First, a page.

Learning to Live With Volatility and Disorder
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Investment Conclusion: How Should We Operate?
- Maintain lower than typical long exposure. For example, if your normal invested position is net long 70%, think about maintaining net longs of 40%-60%, depending on your risk tolerance.
- Be careful of large, maturing companies whose time has passed. More often than not, they are value traps subject to disruptive competition. (See Taleb's rule No. 3 above.)
- Be receptive to committing an expanding part of your investing portfolio to smaller and more disruptive stock positions -- Sourcefire (FIRE) comes to mind. (Again, see Taleb's rule No. 3.)
- Reduce the amount of investing you do while expanding your short-term trading activity. Be more active in long and short rentals.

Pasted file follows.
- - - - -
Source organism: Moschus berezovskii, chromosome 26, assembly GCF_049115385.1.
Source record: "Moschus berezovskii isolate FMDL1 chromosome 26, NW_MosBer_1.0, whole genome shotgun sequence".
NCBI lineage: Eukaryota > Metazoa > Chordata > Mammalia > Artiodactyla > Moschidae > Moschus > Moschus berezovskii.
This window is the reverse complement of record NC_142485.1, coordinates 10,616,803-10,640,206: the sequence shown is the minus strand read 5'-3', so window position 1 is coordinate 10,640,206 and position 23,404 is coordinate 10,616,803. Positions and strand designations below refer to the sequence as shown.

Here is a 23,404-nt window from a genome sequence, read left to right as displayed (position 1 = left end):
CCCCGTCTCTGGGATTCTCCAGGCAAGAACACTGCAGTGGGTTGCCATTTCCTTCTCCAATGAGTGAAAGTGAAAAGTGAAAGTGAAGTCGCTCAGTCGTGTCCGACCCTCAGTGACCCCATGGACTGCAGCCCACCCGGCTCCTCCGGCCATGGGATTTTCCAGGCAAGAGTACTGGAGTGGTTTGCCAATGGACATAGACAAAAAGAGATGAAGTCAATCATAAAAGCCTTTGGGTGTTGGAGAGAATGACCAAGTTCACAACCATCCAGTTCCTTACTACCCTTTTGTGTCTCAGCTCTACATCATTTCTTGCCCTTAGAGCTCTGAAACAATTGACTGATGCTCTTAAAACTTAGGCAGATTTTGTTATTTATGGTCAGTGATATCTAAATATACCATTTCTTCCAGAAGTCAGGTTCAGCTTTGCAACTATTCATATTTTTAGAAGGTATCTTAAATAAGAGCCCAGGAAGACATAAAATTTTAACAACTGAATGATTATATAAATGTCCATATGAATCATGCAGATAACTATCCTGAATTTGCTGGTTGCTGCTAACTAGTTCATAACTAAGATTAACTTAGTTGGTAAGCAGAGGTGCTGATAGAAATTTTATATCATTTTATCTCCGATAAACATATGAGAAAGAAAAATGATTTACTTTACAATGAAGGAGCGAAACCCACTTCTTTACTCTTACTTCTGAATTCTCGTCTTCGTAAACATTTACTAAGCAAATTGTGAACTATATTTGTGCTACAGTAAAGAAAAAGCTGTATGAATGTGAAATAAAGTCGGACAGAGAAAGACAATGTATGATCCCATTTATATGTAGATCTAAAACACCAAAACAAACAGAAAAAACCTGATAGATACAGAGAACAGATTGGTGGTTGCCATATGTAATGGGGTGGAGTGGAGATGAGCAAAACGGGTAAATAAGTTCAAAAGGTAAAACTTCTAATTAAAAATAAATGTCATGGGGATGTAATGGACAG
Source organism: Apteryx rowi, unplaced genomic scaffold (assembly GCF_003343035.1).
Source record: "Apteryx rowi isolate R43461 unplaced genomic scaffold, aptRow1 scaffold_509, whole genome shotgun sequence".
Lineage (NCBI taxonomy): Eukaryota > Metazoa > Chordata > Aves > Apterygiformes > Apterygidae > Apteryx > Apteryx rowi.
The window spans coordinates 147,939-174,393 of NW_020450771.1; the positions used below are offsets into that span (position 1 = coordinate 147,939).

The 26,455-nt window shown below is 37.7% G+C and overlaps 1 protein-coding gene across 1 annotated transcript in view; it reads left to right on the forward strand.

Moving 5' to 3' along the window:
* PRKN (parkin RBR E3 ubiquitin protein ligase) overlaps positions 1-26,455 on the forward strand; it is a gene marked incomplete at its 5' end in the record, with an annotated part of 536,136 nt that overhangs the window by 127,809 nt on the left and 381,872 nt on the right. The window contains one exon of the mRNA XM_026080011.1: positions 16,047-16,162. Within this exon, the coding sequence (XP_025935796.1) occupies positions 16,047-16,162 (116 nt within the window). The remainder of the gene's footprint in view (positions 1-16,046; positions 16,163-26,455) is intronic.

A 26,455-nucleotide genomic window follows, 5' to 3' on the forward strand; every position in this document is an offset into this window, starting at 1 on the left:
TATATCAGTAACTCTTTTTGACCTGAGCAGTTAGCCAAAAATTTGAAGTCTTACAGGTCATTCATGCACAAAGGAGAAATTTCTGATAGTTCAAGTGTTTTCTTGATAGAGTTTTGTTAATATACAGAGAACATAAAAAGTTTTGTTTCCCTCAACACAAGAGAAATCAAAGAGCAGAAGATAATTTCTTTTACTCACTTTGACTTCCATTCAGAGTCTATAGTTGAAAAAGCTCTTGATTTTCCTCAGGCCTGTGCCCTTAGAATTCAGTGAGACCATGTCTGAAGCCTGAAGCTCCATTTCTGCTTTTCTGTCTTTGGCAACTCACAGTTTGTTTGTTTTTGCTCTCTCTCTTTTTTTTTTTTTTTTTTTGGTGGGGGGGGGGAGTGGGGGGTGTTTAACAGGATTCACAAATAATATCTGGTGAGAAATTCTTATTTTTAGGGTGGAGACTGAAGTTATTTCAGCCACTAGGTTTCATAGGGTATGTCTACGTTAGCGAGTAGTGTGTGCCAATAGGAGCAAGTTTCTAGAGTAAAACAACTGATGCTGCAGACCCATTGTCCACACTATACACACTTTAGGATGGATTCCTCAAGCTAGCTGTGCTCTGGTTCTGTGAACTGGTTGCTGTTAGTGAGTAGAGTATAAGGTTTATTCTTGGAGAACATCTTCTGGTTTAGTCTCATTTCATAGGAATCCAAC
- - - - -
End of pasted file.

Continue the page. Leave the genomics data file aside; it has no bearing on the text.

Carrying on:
- While being more active in trading, be more patient than usual in your longer-term investing and wait for your right pitch, both with regard to an earnings and price timing set up. Volatility and disorder are accompanied by repeated opportunities to capture attractive entry points.
- Be more active on the short side. Volatility encourages disappointment for those companies' managements that are inflexible, that are unable to respond to shorter economic cycles, whose margins might come under pressure (and pricing power limited) and whose profit stream is vulnerable to an economic wind no longer at the global economy's back.
- Avoid concentration by diversifying your portfolio across industry lines, and keep individual equity commitments lower as a percentage of your total investment book.
- Learn to trade based on specific catalysts, ranging from generic industry developments, earnings and other factors.
- In order to be a nimble trader you must learn how to buy red and sell green. To do that, you have to overcome your emotions and learn to acquire more of a contrarian streak.
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